New Economic Realities   //   June 29, 2023

Overstock CEO says people didn’t associate its brand with ‘quality’ as it takes over Bed Bath & Beyond name

Say goodbye to and hello (once again) to Bed Bath &

Overstock emerged as the winning  bidder for Bed Bath & Beyond’s digital assets and intellectual property, spending $21.5 million. Overstock submitted the stalking horse bid on June 13, and it was approved by a judge on Tuesday. On Thursday, Overstock CEO Jonathan Johnson outlined on a call with analysts what the company plans to do with the iconic home goods retailer’s digital assets. Namely: that it plans to eventually sunset the Overstock name, and operate online solely under the Bed Bath & Beyond name. That’s because Johnson believes the Bed Bath & Beyond name is more well-known and desirable than the Overstock name, and will help the company become more of an authority in home goods.

“I can’t count how many times I’ve been asked about the Overstock name,” Johnson, who took over as Overstock CEO in 2019, said. “Almost always with the question: why don’t you change the company’s name?”

As Johnson noted, people associated the name “Overstock” with being a liquidator, something that the company hasn’t done in 20 years. And that presented a few problems: Some people thought that Overstock didn’t sell high quality, new and trendy products. Or, people who were enticed to buy from Overstock expressly because they thought the company was a liquidator were disappointed when they couldn’t find deep discounts. And some suppliers were similarly spooked about the idea of selling their products to a company that was associated with liquidation.

“In short, our Overstock name created a headwind with many customers and suppliers who did not associate our brand with quality home products,” Johnson said.

Johnson had already been on a mission to revamp Overstock’s brand image since he took over as CEO. For example, he unveiled a mandate for the company to exit all non-home goods categories.  “We expected our transition to 100% home would aid in increasing our brand association with home.” But, he added “that has proved more difficult than we thought.”

Enter Bed Bath & Beyond. Overstock acquired Bed Bath & Beyond’s intellectual property. That essentially is made up of four categories: customer and loyalty data, U.S. and Canada website and mobile apps, vendor and SKU data, and trademarks and private brand data. Overstock did not, however acquire Bed Bath & Beyond’s stores and physical assets.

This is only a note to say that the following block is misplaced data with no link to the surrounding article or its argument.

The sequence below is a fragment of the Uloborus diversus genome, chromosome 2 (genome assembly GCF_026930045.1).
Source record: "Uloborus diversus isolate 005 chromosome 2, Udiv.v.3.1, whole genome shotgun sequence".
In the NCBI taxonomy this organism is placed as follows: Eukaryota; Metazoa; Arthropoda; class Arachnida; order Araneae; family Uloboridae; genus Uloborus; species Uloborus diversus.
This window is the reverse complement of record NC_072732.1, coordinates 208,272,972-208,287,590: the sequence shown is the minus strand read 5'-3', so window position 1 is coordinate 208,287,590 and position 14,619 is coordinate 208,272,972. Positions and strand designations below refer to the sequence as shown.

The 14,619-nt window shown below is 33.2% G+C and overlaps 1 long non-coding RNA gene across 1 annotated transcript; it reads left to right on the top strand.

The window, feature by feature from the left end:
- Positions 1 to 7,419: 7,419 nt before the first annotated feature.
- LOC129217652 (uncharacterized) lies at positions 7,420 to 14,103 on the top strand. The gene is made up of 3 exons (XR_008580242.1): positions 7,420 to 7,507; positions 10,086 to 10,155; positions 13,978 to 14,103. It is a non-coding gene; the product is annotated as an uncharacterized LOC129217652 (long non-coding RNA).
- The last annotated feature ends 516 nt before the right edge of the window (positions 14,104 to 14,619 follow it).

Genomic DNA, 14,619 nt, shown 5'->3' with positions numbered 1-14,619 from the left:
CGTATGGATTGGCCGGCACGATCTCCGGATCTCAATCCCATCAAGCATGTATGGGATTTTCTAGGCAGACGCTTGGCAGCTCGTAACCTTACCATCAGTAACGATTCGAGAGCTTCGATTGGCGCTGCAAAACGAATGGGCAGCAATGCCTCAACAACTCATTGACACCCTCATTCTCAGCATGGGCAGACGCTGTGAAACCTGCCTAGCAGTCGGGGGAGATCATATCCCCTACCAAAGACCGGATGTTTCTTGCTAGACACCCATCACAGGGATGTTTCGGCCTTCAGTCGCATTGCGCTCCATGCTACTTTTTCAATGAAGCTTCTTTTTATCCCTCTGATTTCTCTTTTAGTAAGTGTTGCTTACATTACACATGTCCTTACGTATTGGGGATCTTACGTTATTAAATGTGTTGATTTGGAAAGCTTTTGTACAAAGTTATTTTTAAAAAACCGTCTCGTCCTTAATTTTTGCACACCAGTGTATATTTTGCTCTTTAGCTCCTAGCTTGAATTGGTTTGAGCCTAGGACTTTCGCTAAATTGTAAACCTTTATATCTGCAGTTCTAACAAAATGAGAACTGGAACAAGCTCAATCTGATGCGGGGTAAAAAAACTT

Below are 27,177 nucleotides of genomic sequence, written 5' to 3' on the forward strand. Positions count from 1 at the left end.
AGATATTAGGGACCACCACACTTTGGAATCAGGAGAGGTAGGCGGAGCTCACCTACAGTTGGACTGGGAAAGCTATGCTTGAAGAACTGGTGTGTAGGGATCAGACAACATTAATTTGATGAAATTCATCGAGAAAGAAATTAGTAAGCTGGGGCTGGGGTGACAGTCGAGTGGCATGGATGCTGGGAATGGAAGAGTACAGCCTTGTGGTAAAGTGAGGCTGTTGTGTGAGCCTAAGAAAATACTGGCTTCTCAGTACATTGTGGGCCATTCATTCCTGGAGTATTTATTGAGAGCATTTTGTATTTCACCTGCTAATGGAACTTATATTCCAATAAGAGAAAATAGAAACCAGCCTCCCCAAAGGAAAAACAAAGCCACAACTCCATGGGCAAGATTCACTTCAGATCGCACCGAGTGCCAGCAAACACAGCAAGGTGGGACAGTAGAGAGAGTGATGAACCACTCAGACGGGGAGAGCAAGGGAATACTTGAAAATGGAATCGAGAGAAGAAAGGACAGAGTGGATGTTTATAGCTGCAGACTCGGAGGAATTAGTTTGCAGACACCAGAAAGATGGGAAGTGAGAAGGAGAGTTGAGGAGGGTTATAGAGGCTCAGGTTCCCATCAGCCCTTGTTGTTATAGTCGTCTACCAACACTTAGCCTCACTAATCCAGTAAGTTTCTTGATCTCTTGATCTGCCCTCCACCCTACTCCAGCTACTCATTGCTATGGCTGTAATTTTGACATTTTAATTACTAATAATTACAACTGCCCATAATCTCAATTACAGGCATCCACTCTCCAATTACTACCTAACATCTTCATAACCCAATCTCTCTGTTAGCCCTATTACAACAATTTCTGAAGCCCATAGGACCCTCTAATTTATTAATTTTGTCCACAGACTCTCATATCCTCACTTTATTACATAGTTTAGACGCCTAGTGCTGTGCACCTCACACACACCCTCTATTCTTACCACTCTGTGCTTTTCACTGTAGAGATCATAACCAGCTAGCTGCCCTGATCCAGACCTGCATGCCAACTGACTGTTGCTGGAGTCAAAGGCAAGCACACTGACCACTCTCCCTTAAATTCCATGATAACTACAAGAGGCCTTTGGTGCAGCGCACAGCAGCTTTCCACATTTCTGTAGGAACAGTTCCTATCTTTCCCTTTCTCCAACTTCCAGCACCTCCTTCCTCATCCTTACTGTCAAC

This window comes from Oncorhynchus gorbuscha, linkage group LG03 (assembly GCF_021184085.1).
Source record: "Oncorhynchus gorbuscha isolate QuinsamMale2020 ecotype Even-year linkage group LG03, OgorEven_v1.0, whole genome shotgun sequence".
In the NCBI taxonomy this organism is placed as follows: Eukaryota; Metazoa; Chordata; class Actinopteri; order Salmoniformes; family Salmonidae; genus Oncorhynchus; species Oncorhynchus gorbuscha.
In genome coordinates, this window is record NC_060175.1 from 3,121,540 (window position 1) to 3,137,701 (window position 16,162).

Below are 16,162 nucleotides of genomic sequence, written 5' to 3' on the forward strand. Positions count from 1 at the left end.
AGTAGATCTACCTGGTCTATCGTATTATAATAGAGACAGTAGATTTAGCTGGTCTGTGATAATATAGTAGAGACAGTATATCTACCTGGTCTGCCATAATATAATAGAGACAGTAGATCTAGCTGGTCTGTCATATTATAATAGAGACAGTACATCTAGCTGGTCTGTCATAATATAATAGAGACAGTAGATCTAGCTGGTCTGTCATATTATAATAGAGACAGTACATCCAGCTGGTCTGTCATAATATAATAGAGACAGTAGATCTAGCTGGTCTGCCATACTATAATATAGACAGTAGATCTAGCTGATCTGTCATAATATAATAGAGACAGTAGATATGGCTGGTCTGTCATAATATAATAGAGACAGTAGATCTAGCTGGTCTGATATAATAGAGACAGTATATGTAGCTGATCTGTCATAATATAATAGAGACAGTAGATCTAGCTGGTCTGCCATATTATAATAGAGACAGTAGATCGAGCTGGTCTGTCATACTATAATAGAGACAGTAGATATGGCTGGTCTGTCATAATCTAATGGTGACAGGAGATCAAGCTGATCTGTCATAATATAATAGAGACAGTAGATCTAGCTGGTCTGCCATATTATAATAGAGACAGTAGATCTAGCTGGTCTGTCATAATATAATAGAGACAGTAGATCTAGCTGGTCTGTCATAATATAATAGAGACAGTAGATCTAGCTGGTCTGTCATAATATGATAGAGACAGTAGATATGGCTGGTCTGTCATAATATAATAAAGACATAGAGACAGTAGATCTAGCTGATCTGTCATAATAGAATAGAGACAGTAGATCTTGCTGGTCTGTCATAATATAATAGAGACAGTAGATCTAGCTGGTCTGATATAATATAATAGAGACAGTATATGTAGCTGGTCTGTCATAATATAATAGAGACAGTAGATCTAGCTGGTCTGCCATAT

As of Thursday morning, the company had relaunched the Bed Bath & Beyond website in Canada. It also plans to rebrand its Club O loyalty program under the more universal moniker “Welcome Rewards.” Sometime between August and September, Overstock will relaunch the Bed Bath & Beyond website in the U.S. And by the fourth quarter of this year, Overstock will look to sunset the “Overstock” name on its websites and mobile apps, and instead operate under one brand name: Bed Bath & Beyond.

“We will also evaluate opportunities for future growth including a registry business, trade and B-to-B sales and explore alternatives around private label offerings under the various Bed Bath & Beyond brands,” Johnson said.

Already, Johnson argued that Overstock was seeing benefits from acquiring the Bed Bath & Beyond name. “We added more than 100,000 new SKUs in the single week when the news broke that we were selected as the stalking horse better in the bankruptcy proceeding.” That indicated, to Johnson, that suppliers were already finding the new company more favorable.

Neil Saunders, managing director at Global Data Retail, described Overstock’s purchase of Bed Bath & Beyond as “a reasonable acquisition. I think they got it for a good price, I think they have acquired a good brand name that still has traction.” But, he said “the complexity is just in coming up with a streamlined brand and proposition that satisfies both existing Overstock customers and Bed Bath & Beyond customers.” That is, designing a website, selecting merchandise, and setting prices that appeal to both sets of customers.

On Thursday’s call, one analyst wondered if some of the negative experiences customers had with Bed Bath & Beyond in its final days — like out of stocks and cancelled orders — had hurt the brand name too much. Johnson insisted that the “Bed Bath & Beyond brand is still strong,” and that Overstock commissioned third-party surveys indicating so.

“My experience is that mismanagement can kill companies, but doesn’t kill brands,” Johnson said. “There are a lot of brands that have gone through bankruptcy that remain strong and iconic today.”